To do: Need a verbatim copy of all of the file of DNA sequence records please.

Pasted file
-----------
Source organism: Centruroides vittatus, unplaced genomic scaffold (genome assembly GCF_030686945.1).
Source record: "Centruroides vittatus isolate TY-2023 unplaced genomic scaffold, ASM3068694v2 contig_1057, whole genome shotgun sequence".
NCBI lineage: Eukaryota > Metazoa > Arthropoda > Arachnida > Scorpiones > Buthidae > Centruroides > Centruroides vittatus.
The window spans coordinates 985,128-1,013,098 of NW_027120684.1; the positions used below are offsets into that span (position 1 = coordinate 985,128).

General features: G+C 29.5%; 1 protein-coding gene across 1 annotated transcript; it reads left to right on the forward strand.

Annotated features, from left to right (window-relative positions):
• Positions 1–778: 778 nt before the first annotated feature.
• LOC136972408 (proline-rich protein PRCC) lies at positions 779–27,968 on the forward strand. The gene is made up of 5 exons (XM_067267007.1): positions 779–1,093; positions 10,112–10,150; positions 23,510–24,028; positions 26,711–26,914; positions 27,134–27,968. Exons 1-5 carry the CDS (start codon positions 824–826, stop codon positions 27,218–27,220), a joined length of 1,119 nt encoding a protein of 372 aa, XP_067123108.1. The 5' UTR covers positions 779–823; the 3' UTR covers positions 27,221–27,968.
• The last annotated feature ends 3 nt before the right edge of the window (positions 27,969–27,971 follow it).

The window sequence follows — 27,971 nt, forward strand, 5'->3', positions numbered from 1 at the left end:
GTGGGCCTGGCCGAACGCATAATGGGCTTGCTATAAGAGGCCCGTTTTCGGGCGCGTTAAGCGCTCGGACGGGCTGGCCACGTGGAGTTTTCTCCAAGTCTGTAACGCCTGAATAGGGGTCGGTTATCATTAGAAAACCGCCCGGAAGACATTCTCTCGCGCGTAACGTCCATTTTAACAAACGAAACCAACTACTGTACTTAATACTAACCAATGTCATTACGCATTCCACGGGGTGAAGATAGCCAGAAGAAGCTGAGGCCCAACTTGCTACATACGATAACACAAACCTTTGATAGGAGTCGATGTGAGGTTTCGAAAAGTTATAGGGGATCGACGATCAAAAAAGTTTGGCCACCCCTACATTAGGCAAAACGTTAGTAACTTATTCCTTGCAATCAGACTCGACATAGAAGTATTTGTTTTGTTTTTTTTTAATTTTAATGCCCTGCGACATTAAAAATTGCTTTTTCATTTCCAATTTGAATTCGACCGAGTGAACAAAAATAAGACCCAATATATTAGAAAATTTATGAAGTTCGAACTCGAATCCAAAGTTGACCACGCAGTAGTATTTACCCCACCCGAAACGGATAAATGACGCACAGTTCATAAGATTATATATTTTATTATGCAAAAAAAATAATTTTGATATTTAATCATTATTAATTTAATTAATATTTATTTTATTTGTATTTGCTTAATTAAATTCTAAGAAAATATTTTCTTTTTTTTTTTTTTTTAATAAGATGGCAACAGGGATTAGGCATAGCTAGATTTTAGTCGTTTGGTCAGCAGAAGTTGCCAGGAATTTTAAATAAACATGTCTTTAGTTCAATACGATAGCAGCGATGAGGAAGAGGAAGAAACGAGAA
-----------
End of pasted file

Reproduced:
Source organism: Centruroides vittatus, unplaced genomic scaffold (genome assembly GCF_030686945.1).
Source record: "Centruroides vittatus isolate TY-2023 unplaced genomic scaffold, ASM3068694v2 contig_1057, whole genome shotgun sequence".
NCBI lineage: Eukaryota > Metazoa > Arthropoda > Arachnida > Scorpiones > Buthidae > Centruroides > Centruroides vittatus.
The window spans coordinates 985,128-1,013,098 of NW_027120684.1; the positions used below are offsets into that span (position 1 = coordinate 985,128).

General features: G+C 29.5%; 1 protein-coding gene across 1 annotated transcript; it reads left to right on the forward strand.

Annotated features, from left to right (window-relative positions):
• Positions 1–778: 778 nt before the first annotated feature.
• LOC136972408 (proline-rich protein PRCC) lies at positions 779–27,968 on the forward strand. The gene is made up of 5 exons (XM_067267007.1): positions 779–1,093; positions 10,112–10,150; positions 23,510–24,028; positions 26,711–26,914; positions 27,134–27,968. Exons 1-5 carry the CDS (start codon positions 824–826, stop codon positions 27,218–27,220), a joined length of 1,119 nt encoding a protein of 372 aa, XP_067123108.1. The 5' UTR covers positions 779–823; the 3' UTR covers positions 27,221–27,968.
• The last annotated feature ends 3 nt before the right edge of the window (positions 27,969–27,971 follow it).

The window sequence follows — 27,971 nt, forward strand, 5'->3', positions numbered from 1 at the left end:
GTGGGCCTGGCCGAACGCATAATGGGCTTGCTATAAGAGGCCCGTTTTCGGGCGCGTTAAGCGCTCGGACGGGCTGGCCACGTGGAGTTTTCTCCAAGTCTGTAACGCCTGAATAGGGGTCGGTTATCATTAGAAAACCGCCCGGAAGACATTCTCTCGCGCGTAACGTCCATTTTAACAAACGAAACCAACTACTGTACTTAATACTAACCAATGTCATTACGCATTCCACGGGGTGAAGATAGCCAGAAGAAGCTGAGGCCCAACTTGCTACATACGATAACACAAACCTTTGATAGGAGTCGATGTGAGGTTTCGAAAAGTTATAGGGGATCGACGATCAAAAAAGTTTGGCCACCCCTACATTAGGCAAAACGTTAGTAACTTATTCCTTGCAATCAGACTCGACATAGAAGTATTTGTTTTGTTTTTTTTTAATTTTAATGCCCTGCGACATTAAAAATTGCTTTTTCATTTCCAATTTGAATTCGACCGAGTGAACAAAAATAAGACCCAATATATTAGAAAATTTATGAAGTTCGAACTCGAATCCAAAGTTGACCACGCAGTAGTATTTACCCCACCCGAAACGGATAAATGACGCACAGTTCATAAGATTATATATTTTATTATGCAAAAAAAATAATTTTGATATTTAATCATTATTAATTTAATTAATATTTATTTTATTTGTATTTGCTTAATTAAATTCTAAGAAAATATTTTCTTTTTTTTTTTTTTTTAATAAGATGGCAACAGGGATTAGGCATAGCTAGATTTTAGTCGTTTGGTCAGCAGAAGTTGCCAGGAATTTTAAATAAACATGTCTTTAGTTCAATACGATAGCAGCGATGAGGAAGAGGAAGAAACGAGAA